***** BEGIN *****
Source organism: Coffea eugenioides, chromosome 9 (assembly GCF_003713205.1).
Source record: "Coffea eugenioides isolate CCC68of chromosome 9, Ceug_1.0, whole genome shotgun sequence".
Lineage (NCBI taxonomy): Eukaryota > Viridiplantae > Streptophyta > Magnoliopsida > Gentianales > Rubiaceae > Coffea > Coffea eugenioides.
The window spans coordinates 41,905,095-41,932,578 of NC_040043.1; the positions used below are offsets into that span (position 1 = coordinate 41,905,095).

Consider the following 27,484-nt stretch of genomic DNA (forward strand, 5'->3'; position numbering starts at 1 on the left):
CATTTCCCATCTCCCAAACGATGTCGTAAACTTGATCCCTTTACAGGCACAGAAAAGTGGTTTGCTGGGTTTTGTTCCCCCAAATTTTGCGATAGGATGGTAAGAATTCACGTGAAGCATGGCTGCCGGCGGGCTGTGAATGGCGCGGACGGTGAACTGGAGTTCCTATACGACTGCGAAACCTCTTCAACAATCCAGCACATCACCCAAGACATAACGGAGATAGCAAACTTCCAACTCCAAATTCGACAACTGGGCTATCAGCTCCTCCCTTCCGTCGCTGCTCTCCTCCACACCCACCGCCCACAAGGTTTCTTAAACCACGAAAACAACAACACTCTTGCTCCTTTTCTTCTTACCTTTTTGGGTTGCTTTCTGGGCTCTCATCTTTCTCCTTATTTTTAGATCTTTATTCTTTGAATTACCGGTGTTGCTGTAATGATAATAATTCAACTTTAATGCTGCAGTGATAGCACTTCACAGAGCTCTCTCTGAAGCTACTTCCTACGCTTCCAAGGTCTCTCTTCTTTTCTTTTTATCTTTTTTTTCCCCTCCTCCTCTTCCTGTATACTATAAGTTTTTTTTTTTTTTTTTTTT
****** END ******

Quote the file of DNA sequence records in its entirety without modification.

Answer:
Source organism: Coffea eugenioides, chromosome 9 (assembly GCF_003713205.1).
Source record: "Coffea eugenioides isolate CCC68of chromosome 9, Ceug_1.0, whole genome shotgun sequence".
Lineage (NCBI taxonomy): Eukaryota > Viridiplantae > Streptophyta > Magnoliopsida > Gentianales > Rubiaceae > Coffea > Coffea eugenioides.
The window spans coordinates 41,905,095-41,932,578 of NC_040043.1; the positions used below are offsets into that span (position 1 = coordinate 41,905,095).

Consider the following 27,484-nt stretch of genomic DNA (forward strand, 5'->3'; position numbering starts at 1 on the left):
CATTTCCCATCTCCCAAACGATGTCGTAAACTTGATCCCTTTACAGGCACAGAAAAGTGGTTTGCTGGGTTTTGTTCCCCCAAATTTTGCGATAGGATGGTAAGAATTCACGTGAAGCATGGCTGCCGGCGGGCTGTGAATGGCGCGGACGGTGAACTGGAGTTCCTATACGACTGCGAAACCTCTTCAACAATCCAGCACATCACCCAAGACATAACGGAGATAGCAAACTTCCAACTCCAAATTCGACAACTGGGCTATCAGCTCCTCCCTTCCGTCGCTGCTCTCCTCCACACCCACCGCCCACAAGGTTTCTTAAACCACGAAAACAACAACACTCTTGCTCCTTTTCTTCTTACCTTTTTGGGTTGCTTTCTGGGCTCTCATCTTTCTCCTTATTTTTAGATCTTTATTCTTTGAATTACCGGTGTTGCTGTAATGATAATAATTCAACTTTAATGCTGCAGTGATAGCACTTCACAGAGCTCTCTCTGAAGCTACTTCCTACGCTTCCAAGGTCTCTCTTCTTTTCTTTTTATCTTTTTTTTCCCCTCCTCCTCTTCCTGTATACTATAAGTTTTTTTTTTTTTTTTTTTT